photo by Artur Bergman
There is a really simple test for whether behavior is ethical. If it is, you should perfectly comfortable talking openly about it.
If there is nothing wrong with a surgeon supervising two surgeries at once, the fact – or even the possibility – that this could happen should be disclosed to patients as early as possible, while they still have a choice about it. Patients cannot give informed consent when hospitals present a form to sign right before applying anesthesia. They cannot give informed consent when they have already scheduled surgery, arranged their affairs and checked into the hospital. They can only give informed consent when they still have practical options to say no and go elsewhere.
This is true whether the person seeking consent in a lawyer, a financial planner, an insurance salesman or a doctor. If you are working with a builder and he wants to make a major change to the plans, he will speak to you first – or, if he doesn’t, you will be rightfully angry when you find out later that he failed to do so.
Yet “running two rooms,” as double-booking surgeries is sometimes called, remains a decision largely left up to hospitals, not patients. The Boston Globe brought the practice into the national conversation with its detailed investigation of Massachusetts General Hospital in 2015. That story led to new guidelines from the American College of Surgeons and a report from the Senate Finance Committee raising concerns about double-booking. A neurosurgeon at a New York hospital who alleged that he was forced out of his job after objecting to double-booked surgical procedures recently won a lawsuit against the hospital that formerly employed him.
All of this hasn’t stopped the practice outright, however, according to an article that recently ran in The Washington Post via Kaiser Health News. Kaiser Health News, a program run by the health care-focused nonprofit the Kaiser Foundation, regularly places stories with the Post, NPR and USA Today, with a focus on “in-depth coverage of health care policy and politics.” In this instance, Kaiser brought to light an issue that is clearly more widespread than a major hospital in Massachusetts and a few other outliers, though exactly how common it remains is unclear.
The debate over double-booking surgeries has caused many hospitals, including the one attached to the University of Virginia, to heavily restrict the practice since The Boston Globe story in 2015. Yet those who defend double-booking argue that it remains an essential tool for teaching residents and fellows under the supervision of a more experienced surgeon while not simultaneously slowing patient care to a crawl.
If this is the case, however, being forthright about the prevalence of double-booking should not make the practice less useful. Meanwhile, critics claim that double-booking introduces unnecessary risk and, not without reason, suggest that it erodes patient trust. Orthopedic surgeon James Rickert told Kaiser Health News, “The only reason it has continued is that patients are asleep.” Rickert vocally opposes double-booking procedures and heads the Society for Patient-Centered Orthopedics, a consumer group.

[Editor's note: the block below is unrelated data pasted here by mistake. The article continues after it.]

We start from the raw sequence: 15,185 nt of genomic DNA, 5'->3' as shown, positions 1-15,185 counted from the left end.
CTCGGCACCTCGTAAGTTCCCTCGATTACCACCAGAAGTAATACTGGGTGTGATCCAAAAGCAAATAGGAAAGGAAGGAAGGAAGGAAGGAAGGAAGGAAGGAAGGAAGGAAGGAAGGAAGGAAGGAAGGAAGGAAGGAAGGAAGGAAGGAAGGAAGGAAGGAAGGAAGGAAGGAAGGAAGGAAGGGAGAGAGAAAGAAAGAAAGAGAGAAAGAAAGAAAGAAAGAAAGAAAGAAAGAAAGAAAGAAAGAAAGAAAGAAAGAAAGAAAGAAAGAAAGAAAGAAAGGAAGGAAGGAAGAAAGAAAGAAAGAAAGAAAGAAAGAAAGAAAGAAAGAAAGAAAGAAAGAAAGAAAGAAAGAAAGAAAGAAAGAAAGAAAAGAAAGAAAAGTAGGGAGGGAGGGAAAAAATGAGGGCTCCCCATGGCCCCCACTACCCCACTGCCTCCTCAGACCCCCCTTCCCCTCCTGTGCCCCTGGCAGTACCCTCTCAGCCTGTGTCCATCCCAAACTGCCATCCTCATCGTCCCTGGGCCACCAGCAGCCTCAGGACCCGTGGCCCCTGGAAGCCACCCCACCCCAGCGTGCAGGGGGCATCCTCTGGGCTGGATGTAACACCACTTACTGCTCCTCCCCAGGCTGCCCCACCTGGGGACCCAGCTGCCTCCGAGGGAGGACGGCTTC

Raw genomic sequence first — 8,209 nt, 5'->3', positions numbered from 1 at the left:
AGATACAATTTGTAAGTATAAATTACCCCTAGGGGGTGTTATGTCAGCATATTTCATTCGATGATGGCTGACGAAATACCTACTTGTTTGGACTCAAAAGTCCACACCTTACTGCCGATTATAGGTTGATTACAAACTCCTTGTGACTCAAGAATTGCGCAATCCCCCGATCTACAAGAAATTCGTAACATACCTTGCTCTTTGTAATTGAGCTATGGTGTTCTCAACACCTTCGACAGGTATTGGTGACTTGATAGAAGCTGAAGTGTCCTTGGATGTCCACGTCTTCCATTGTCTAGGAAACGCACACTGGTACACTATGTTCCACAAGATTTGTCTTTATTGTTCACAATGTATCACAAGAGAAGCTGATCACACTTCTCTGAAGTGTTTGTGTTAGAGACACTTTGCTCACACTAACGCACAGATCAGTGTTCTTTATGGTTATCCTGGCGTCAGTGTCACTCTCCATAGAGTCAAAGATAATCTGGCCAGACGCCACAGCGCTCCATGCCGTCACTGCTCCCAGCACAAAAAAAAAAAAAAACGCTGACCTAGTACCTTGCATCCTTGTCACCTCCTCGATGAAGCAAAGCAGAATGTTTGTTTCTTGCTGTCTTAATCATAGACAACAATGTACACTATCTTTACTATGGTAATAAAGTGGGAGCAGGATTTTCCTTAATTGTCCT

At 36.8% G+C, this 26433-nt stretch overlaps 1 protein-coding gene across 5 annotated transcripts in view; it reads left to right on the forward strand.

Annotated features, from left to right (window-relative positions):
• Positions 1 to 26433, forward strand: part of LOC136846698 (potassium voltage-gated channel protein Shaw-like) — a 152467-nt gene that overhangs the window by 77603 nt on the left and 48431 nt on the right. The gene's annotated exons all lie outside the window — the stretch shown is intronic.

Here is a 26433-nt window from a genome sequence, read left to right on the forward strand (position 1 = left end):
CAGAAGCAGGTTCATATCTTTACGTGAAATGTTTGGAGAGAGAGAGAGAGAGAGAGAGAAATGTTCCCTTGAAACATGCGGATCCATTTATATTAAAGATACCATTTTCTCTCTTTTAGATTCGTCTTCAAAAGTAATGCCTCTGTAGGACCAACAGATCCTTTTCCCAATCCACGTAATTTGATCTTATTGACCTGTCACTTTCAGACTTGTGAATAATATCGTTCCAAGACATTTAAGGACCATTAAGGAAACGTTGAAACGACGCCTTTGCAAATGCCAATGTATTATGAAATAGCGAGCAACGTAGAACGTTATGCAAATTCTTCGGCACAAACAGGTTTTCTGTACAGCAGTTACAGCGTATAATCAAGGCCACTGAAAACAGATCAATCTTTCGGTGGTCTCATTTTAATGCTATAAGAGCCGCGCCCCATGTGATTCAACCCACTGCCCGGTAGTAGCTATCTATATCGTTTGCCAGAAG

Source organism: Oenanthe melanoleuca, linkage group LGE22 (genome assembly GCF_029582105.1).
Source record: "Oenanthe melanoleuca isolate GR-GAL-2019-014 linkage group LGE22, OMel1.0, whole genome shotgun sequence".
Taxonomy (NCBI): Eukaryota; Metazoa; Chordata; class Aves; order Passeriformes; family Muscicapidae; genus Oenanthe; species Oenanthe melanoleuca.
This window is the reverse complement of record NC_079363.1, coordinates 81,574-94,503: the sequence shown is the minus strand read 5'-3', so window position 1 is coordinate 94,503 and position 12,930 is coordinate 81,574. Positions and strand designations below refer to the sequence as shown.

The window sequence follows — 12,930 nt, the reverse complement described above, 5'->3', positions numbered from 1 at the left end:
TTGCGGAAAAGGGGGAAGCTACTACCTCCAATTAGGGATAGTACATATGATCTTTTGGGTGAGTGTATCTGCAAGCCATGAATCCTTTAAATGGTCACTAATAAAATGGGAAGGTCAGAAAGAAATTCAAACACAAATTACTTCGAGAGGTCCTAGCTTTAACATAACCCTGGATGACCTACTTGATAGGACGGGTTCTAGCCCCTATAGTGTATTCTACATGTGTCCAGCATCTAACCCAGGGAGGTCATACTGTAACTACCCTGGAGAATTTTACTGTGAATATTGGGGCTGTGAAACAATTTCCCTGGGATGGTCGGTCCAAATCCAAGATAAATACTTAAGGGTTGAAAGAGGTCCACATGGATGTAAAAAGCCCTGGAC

Medical professionals disagree about whether overlapping surgeries are inherently unsafe. Robert Cima, a colorectal surgeon and medical director of surgical outcomes research at the Mayo Clinic, pointed out that his institution has employed the practice for over 100 years. Cima also co-authored a study that found overlapping operations did not result in a higher patient death rate than nonoverlapping procedures.
If this is true, it is information that should be made available to patients – along with the probability that their own procedure will be double-booked. If surgeons feel they can make the case that patients will still receive excellent care under these conditions, let them make that case to the people who will be on the operating table. Rickert and other opponents have suggested that surgeons would generally be less eager to greenlight such procedures for themselves or their loved ones than for strangers.
All surgeries involve some level of risk, but patients and families are rightfully appalled when they discover that their surgeon wasn’t even present when something went seriously wrong. Malpractice lawsuits related to overlapping surgeries are not uncommon, and will likely continue unless practices change.
It is unethical not to record when an attending physician leaves an operating room during a procedure, including pre-closing. (After all, people have been closed with equipment still inside them, among other complications.) It is certainly not ethical to conceal, actively or by omission, that the attending physician was not in the room when problems arose. If it is too much of a burden to keep track of all these comings and goings, install a webcam in the operating room and record the proceedings – and make sure the file ends up in patients’ hands.
Engaging any professional is an act of trust. No matter how much research we do or how many references we check, ultimately we place our faith in the experts we choose, believing that they will apply their expertise on our behalf to the best of their abilities and in our best interests. A professional who conceals her behavior or one who fails to fully disclose how he plans to proceed gives us reason to doubt whether such trust is well-placed.
I am willing to leave the question of whether double-booking a surgeon is ever appropriate to the medical experts. But I am not willing to delegate the ethical standards involved.